Buncombe Partnership for Children has received a $400,000 grant from the NCWorks Local Innovation Fund to support the WNC Early Childhood Teacher Workforce Development Program.
First piloted in Buncombe County, the program addresses the shortage of early childhood educators in Western North Carolina by recruiting candidates in underserved communities and providing them with education, coaching and substitute teaching placement while they continue their training.
The two-year grant will expand the program to Henderson, Transylvania, and Madison counties. Through this grant, the BPFC and its partners will be able to recruit and train up to 60 new teachers. The program also supports teacher retention with a pool of substitute teachers, which allows current teachers to participate in professional development.
“Our region currently does not have enough qualified early childhood teachers to meet current or future classroom staffing needs,” said Amy Barry, executive director of the Buncombe Partnership for Children. “In Buncombe County we only have enough classroom spots for 8 percent of the babies born each year. Because of a lack of teachers and funding, we have 621 fewer childcare slots than we did 10 years ago. Our neighbors in Henderson, Madison and Transylvania counties have experienced these trends as well. The goal with our program is to address this great need so more children have access to quality early education and working parents have access to affordable, reliable childcare.”
Led by the Buncombe Partnership for Children, the program’s partners include Mountain Area Workforce Development Board, Smart Start of Transylvania County, Children & Family Resource Center of Henderson County, Smart Start Partnership for Children of Henderson County, Madison County Partnership for Children and Families, and Community Action Opportunities, Inc.
“The loss of the early childhood education slots and qualified teachers hinders our region’s ability to attract and retain high-paying jobs and workers,” said Nathan Ramsey, director of the Mountain Area Workforce Development Board. “Employers throughout Western North Carolina have told us that the lack of childcare slots is a major barrier to recruiting and retaining employees. When we support the development of a robust pipeline of early childhood educators, we support the workforce behind the workforce.”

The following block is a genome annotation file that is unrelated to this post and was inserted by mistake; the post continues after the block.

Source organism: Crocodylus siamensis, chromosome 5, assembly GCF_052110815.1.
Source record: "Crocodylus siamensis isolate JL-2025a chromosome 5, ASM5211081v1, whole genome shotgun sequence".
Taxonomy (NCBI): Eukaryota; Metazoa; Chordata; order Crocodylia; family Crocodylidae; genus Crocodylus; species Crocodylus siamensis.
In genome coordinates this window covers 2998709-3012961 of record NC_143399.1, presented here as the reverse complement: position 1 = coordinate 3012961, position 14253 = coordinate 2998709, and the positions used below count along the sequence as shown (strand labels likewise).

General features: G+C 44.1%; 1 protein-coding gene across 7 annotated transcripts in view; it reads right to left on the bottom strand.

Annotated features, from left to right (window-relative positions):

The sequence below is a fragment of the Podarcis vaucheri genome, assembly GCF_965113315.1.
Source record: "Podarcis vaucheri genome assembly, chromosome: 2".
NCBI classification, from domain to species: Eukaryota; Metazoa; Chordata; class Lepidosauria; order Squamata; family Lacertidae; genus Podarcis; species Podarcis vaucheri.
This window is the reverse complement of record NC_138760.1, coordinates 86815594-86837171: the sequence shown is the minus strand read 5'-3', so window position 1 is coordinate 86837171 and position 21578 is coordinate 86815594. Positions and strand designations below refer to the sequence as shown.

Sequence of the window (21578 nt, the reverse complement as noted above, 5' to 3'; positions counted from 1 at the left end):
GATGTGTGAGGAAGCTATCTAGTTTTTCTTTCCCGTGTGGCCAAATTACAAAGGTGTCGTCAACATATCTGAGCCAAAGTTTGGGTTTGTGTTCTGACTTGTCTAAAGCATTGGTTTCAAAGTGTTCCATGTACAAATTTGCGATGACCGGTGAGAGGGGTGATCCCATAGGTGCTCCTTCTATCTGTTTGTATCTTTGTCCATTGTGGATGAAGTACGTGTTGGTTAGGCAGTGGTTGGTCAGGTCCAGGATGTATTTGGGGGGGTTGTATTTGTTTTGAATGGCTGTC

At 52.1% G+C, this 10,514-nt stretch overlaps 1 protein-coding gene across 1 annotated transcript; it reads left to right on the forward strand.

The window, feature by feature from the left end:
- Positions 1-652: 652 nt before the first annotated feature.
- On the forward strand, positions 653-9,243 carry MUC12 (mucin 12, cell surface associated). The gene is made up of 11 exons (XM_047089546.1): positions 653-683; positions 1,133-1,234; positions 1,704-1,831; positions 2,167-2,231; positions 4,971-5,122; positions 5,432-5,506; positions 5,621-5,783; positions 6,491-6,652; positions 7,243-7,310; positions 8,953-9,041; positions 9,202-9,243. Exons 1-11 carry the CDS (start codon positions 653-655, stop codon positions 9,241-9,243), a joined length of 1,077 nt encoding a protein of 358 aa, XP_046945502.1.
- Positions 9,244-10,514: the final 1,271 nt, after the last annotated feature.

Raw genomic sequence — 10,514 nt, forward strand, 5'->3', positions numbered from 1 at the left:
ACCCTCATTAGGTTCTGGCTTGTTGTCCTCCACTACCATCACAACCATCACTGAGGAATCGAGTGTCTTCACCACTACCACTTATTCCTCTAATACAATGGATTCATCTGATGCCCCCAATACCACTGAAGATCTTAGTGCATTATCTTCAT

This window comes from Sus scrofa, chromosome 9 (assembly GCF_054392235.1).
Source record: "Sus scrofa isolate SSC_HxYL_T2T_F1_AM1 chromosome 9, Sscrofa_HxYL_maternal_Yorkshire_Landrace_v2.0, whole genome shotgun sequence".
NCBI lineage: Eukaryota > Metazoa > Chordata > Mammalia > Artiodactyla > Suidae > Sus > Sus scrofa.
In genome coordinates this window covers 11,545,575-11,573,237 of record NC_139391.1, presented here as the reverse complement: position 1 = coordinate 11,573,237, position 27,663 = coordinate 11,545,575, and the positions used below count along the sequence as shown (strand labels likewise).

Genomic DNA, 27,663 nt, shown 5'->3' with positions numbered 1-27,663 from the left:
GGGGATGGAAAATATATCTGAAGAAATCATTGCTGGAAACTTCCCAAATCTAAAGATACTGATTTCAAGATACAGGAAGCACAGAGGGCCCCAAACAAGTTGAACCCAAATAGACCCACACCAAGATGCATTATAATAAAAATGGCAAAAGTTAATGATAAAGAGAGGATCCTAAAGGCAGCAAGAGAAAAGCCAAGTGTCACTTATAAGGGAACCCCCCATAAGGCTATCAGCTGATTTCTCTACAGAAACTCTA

Through the grant, the Partnership will hire two workforce development coordinators: One will be employed by the Children & Family Resource Center of Henderson County to coordinate the program in Transylvania and Henderson Counties, and another will work in Buncombe and Madison Counties.
“Unfortunately, our region has a high early childhood teacher turnover rate, which creates inconsistency that isn’t ideal for children and families,” said Elisha Freeman, executive director of the Children & Family Resource Center in Hendersonville. “Investments like this grant help us support and grow the early childhood education workforce pipeline, which supports our local economy by allowing parents to work and creating a strong foundation for our community’s future leaders – our children.”